Absence of nature’s recovery in today’s Autumn Statement puts future prosperity at risk
Today the Government published its Autumn Statement. While The Wildlife Trusts are pleased that the Government remains fully committed to the UK’s climate obligations, including a 68% reduction in our own emissions, it is still not on track to meet this target and its actions in other areas undermine their promise.
The chancellor has failed to listen to experts warning that our unsustainable engagement with nature is putting future prosperity at risk. Of particular concern, are the HS2 and Sizewell C major infrastructure projects.
Elliot Chapman-Jones, head of public affairs at The Wildlife Trusts, says:
“Despite the green rhetoric and promise of meeting distant climate targets, the Chancellor passed the buck on dealing with the climate and nature crises today. New funding for energy efficiency won’t be made available until 2025, which does nothing for struggling households this winter. Instead, the Chancellor used the budget to launch a tax raid on renewables and electric vehicles.
“Even more worryingly, the Chancellor failed to mention the urgent need to get nature into recovery. Our economic prosperity is entirely dependent on a healthy natural environment. A Treasury review commissioned just last year found that our unsustainable relationship with nature is endangering the prosperity of current and future generations. Despite being one of the most nature depleted countries on the planet, the Chancellor has decided to instead continue with the extremely damaging HS2 project, the building of Sizewell C, and a greater reliance on offshore wind, over other renewables, at the expense of the marine environment.”
Many were hoping that the extremely damaging HS2 project would be reassessed. Instead, the Chancellor has reaffirmed the commitment to HS2 from London to Manchester – leaving this huge project on course to destroy so much.
The Wildlife Trusts have long argued that the vast scale of destruction to wildlife and wild places resulting from the construction of HS2 does not comply with the Government’s commitments to nature’s recovery and that we need to stop and rethink the whole HS2 programme.
The Wildlife Trusts’ report, What’s the Damage?, evidenced the serious risk that HS2 poses to nature; over 66,000 people wrote to the former Prime Minister asking him to review HS2. Today’s announcement means that it is more critical than ever that the whole project is redesigned to avoid continued unnecessary damage.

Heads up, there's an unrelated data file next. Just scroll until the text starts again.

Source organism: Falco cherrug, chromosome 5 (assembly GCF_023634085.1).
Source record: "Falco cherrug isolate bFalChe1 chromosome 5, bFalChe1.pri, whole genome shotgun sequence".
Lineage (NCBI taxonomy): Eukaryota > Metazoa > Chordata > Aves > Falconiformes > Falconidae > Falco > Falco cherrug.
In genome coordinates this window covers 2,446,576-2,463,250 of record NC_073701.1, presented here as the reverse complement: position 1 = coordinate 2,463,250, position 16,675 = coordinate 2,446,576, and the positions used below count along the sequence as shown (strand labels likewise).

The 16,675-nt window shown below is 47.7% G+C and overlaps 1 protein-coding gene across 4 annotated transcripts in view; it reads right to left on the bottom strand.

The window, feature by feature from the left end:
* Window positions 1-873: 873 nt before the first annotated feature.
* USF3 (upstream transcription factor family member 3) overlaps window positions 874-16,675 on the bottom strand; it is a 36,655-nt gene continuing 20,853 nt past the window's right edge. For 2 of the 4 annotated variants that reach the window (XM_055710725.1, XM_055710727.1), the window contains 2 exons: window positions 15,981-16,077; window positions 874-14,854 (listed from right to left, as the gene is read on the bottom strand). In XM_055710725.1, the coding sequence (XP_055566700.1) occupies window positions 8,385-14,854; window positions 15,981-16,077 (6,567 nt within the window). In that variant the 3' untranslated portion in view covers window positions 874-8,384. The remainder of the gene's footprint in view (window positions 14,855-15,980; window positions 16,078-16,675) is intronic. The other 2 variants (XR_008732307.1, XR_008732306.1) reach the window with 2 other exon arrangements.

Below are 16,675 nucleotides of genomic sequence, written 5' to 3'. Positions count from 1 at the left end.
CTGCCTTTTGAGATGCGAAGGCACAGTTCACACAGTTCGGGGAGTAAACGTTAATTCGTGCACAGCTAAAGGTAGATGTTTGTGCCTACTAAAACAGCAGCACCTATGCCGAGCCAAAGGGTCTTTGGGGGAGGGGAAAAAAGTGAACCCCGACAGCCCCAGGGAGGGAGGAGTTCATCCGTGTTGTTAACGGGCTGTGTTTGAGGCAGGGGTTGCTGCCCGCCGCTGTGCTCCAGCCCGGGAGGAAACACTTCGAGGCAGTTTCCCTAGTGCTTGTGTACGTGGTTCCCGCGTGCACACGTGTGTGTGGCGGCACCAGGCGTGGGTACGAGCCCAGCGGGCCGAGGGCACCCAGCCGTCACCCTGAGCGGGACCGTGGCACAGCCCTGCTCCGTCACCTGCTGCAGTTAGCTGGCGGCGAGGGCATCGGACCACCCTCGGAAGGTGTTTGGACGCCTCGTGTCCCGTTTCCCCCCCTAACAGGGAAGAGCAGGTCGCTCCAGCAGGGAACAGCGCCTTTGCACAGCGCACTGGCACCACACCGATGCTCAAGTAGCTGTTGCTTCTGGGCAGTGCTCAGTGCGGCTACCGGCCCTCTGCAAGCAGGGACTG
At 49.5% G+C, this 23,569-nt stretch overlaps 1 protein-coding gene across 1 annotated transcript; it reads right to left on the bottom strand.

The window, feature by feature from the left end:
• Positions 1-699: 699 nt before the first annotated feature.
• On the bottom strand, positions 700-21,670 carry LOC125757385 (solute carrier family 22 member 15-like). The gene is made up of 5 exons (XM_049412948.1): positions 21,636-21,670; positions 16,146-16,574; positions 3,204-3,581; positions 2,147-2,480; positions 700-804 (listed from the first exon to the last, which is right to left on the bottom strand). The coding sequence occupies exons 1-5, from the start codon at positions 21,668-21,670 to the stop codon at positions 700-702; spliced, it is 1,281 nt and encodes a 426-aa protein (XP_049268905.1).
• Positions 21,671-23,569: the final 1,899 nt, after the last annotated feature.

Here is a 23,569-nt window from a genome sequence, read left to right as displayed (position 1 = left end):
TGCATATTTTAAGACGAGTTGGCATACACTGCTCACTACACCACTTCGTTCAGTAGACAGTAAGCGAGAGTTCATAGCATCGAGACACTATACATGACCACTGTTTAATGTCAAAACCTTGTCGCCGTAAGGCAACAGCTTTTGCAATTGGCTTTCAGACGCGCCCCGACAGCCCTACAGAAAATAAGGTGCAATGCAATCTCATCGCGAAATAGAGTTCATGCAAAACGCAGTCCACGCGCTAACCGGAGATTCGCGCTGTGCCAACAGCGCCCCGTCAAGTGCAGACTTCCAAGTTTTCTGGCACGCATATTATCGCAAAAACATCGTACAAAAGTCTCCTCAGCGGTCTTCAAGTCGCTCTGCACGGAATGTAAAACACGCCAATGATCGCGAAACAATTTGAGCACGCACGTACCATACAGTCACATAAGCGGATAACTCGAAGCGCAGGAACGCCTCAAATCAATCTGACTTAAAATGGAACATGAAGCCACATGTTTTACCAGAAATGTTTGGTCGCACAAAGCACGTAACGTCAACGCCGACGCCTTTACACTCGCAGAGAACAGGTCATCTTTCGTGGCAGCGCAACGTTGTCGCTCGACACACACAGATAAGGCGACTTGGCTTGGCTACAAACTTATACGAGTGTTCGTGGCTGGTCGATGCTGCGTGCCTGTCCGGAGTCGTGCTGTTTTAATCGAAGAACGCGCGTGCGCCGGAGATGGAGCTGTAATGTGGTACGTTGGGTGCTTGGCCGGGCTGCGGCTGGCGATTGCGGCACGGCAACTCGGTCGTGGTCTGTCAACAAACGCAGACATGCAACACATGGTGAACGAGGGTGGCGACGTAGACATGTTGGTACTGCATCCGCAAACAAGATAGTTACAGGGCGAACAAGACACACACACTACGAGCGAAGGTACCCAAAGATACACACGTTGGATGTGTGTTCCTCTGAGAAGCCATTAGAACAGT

Sizewell C will destroy vast swathes of the Suffolk coastline in one of the most beautiful natural parts of the UK. People visit this part of Suffolk from all over the country to enjoy the wild countryside. An area of the coast the size of 900 football pitches will be directly affected by the development.
The environmental impact of building Sizewell C is huge and will lead to the loss of crucial natural habitat and endangered wildlife. Research has also shown that the cooling system will kill around three million fish a year, which could decimate entire marine ecosystems along the east coast.
Nuclear power stations are expensive and take a long time to build. While we need to move away from using fossil fuels fast – nuclear energy is not the saving grace that it is being billed as by some. Successive governments have focused on nuclear power instead of scaling-up home insulation, energy efficiency, and smart storage technologies. Suffolk Wildlife Trust has fought this enormous threat to the beautiful coastline in an Area of Outstanding Natural Beauty, a Special Area of Conservation, a Special Protection Area for years – see here for more information. Having campaigned for so long against this outcome, the charity will now work in every possible way to limit the damage that the development will cause.